Friday, 24 February 2012

Yet again more props!

Here are some more props that I've been sculpting this week, woop! One of the props that was needed to make the pasty child's bedroom a bit more homely was a teddy bear (to make her look more innocent and remind the audience that she isn't being held 'prisoner'!) Also, the pasty child has a dream to go and explore and travel the world, so Sasha suggested to make an explorer bear complete with special had and binoculars! So I initially sculpted the bear out of milliput and scraped a needle across the surface to create a fur-like texture. Once the milliput was dry, I added colour with acrylic paints. Here are some piccies of the bear:

Another prop that was needed for the bedroom was a sink on the wall and some toiletries in a bathroom cabinet, because the pasty child actually lives in this room. So, using milliput again, I sculpted a sink with taps and piping and also sculpted a tube and tub of moisturiser for 'flaky' skin (a must for all pastry-skinned folk)Once these were dried I painted them with acrylics, and the sink was fixed to a bedroom wall and the toiletries were placed on a shelf inside the bathroom cabinet that George made:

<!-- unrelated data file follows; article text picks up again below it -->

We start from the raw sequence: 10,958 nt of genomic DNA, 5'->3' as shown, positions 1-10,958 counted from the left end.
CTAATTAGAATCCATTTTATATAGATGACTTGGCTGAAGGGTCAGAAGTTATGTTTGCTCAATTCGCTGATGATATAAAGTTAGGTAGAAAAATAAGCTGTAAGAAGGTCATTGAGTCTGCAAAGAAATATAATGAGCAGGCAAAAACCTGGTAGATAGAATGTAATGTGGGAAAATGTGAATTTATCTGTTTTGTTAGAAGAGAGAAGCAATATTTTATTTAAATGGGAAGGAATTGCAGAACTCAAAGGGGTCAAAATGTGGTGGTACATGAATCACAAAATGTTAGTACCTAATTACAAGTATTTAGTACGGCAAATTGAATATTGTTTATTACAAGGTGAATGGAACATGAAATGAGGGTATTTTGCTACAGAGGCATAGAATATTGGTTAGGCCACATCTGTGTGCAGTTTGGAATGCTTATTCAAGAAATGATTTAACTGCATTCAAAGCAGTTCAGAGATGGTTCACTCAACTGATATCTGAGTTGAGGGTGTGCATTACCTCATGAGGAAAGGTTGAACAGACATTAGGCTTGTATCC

There are still a few more props needed for the pasty child's bedroom which I will get cracking on this weekend, but I spend part of this week getting started on some of the props needed for the pasty shop which is the largest set. Firstly, I began constructing a main counter where the till and pasties would be displayed, and I also got started on making a window display that would also display pasties. To do this, I got the measurements from the 3D model of the pasty shop that George put together, and then cut measured pieces of foam board using a scalpel knife to make up the sections of the counter and display.

I then cut blocks of balsa wood to go inside the two shapes to make them nice and sturdy when glued together.I initially tried to construct the pieces together using wood glue, but after about half an hour my fingers seemed to be more glued together than the sections which was frustrating. However by adding little screws to each corner that went through the foam board and into the balsa wood inside, the counters were finally nice and sturdy.

Once the construction was complete, I added a layer of poly-filler to cover up the screw holes and smooth over the gaps.